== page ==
Even Acid reflux channeled through iMac by way of SKYPE was another possibility. But who would know which one was the real culprit? And why was the C# Minor Waltz a relentless victim, cursed by the Gods.

When I played the piece on Haddy, my hands and the music wouldn’t SYNCH. NO, I hadn’t dubbed in Horowitz’s rendition or Joyce Hatto’s. (worth a blog or two)

I did my own trouble -shooting, contacting APPLE support and the rest, but they had no answers.

Another setback was in-the-making when I tried to re-do Op. 64 on the Steinway grand –This time, AIDEN was the villain, sneaking up behind me, landing on the piano bench, catching me unaware. And of course, he indulged his vanity, flirting with iMac’s built-in camera, ruining my concentration. (The sound is turned down, NOT to add insult to injury)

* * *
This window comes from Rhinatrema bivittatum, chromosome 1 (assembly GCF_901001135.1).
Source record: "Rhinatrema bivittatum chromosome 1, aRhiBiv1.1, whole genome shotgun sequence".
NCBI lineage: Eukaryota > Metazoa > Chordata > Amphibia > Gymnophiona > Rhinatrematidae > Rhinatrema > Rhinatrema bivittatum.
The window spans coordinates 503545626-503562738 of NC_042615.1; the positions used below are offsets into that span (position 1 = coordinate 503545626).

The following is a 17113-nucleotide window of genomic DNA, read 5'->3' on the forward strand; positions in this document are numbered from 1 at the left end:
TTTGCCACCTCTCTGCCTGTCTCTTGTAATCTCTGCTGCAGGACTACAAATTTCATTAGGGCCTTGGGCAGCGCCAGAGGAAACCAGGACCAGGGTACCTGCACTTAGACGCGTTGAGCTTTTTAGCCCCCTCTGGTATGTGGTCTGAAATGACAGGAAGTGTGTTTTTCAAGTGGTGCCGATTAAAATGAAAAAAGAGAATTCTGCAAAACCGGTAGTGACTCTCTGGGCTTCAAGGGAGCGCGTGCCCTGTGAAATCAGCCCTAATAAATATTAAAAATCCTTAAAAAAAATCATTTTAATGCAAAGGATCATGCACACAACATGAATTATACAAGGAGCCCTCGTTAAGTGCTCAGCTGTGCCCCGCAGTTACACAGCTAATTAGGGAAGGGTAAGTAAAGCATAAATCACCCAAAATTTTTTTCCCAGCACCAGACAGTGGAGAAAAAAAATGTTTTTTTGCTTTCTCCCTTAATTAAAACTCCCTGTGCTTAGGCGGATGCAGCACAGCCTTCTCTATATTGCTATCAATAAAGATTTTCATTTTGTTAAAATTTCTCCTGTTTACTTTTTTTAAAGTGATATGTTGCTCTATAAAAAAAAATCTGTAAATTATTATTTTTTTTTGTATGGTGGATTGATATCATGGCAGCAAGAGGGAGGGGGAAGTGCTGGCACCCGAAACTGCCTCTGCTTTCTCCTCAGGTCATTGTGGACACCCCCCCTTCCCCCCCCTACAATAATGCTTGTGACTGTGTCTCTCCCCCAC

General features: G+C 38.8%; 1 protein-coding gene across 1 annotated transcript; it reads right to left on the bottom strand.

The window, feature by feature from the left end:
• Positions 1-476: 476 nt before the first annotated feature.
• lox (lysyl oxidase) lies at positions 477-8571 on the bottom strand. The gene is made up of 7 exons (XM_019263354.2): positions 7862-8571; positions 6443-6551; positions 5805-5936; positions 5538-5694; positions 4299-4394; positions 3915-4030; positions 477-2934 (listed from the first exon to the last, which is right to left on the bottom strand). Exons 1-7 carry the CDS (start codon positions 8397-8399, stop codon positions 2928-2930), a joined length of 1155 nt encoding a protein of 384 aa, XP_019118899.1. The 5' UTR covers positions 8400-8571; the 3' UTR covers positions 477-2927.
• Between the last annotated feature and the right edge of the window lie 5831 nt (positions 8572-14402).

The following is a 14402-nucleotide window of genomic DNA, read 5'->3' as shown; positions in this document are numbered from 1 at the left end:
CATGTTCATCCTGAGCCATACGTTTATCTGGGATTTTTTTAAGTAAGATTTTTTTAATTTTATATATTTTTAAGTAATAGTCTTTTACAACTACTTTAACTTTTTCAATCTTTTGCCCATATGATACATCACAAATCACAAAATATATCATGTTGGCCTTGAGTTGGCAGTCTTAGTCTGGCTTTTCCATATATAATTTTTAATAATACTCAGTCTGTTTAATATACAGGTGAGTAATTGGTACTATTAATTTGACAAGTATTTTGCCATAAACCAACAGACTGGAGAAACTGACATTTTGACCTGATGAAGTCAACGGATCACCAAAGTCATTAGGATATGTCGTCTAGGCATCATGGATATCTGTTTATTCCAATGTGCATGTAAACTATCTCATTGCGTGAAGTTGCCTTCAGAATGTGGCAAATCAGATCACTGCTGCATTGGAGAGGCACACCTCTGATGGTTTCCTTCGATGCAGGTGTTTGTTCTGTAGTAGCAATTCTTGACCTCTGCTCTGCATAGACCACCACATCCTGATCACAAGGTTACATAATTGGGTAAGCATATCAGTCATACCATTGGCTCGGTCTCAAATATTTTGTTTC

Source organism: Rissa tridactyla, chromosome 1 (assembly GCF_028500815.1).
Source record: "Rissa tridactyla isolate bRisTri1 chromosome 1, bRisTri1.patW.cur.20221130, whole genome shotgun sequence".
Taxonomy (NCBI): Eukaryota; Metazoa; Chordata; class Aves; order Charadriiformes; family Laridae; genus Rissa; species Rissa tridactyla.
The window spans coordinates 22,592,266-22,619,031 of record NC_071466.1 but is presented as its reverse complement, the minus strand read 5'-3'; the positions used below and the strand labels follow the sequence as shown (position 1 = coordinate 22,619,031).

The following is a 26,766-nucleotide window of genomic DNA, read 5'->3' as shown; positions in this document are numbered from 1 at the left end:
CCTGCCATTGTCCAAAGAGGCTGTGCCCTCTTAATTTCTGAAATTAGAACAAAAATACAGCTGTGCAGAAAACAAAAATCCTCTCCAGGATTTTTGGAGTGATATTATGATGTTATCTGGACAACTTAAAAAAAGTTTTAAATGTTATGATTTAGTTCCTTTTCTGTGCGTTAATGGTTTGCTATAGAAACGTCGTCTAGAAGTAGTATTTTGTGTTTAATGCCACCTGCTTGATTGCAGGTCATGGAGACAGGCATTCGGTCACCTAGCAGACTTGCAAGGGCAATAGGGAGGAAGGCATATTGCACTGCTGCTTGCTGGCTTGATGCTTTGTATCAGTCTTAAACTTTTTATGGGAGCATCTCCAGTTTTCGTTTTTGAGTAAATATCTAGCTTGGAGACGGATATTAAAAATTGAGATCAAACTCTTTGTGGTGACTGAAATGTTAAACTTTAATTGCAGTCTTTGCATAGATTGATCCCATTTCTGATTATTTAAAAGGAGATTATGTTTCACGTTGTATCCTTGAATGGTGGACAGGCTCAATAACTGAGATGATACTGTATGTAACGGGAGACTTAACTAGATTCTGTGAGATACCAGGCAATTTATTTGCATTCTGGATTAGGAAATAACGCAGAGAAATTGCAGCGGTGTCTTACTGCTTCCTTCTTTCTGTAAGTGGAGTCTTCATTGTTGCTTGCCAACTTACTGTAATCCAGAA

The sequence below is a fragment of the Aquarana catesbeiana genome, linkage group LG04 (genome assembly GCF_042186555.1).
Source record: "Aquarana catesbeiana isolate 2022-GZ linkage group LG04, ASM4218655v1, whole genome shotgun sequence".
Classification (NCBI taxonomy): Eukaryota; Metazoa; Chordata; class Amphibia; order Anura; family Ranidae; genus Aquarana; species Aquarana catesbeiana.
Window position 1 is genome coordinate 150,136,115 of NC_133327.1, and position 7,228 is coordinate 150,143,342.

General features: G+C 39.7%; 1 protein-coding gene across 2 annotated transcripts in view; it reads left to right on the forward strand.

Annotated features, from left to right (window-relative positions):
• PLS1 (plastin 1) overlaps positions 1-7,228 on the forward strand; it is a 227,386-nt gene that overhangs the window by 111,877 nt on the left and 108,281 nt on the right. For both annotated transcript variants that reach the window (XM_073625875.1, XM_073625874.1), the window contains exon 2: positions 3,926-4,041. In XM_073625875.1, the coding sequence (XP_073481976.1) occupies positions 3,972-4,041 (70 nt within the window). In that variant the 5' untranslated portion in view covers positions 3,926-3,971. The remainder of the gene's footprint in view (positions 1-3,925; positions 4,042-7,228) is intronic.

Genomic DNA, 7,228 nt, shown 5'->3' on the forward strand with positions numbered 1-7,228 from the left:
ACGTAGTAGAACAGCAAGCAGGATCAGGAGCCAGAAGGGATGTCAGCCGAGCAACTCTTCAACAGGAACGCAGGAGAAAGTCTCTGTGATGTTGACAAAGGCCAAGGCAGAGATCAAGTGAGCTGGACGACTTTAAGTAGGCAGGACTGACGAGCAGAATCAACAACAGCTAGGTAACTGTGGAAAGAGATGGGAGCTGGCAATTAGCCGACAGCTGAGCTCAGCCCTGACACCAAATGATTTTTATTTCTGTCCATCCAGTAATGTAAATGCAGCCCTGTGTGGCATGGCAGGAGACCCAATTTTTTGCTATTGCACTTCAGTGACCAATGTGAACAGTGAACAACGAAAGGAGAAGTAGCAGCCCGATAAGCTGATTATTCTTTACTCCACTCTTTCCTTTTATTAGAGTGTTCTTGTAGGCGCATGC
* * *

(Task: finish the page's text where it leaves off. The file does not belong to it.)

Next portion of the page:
FINALLY, today’s GLITCH was my breaking point—-

For starters, SKYPE should have been silenced once I’d signed out of rural Pennsylvania yesterday morning. It was a long distance VIRTUAL student who sat patiently beside her elegant 1941 Haddorff after the network crashed a few times.

Once things got underway it was smooth sailing, though Comcast still hadn’t proven itself a heavy-weight compared to AT and T.

I’ll say one thing– iMac never burped on my former Internet provider’s watch.

If I really wanted to get low down and dirty, I could see who’d SIGNED into SKYPE when I was recording the Waltz and send one of those nasty instant messages HIS or HER way.

Chances are it was one of my European contacts who was on the other side of the clock AWAKE, while I was burning the midnight oil.

Or it could have been a former Skype student who signed up with a Russian teacher, and had a roommate who occasionally filled me in on his GENEALOGY expeditions. Their time difference was about 14 hours!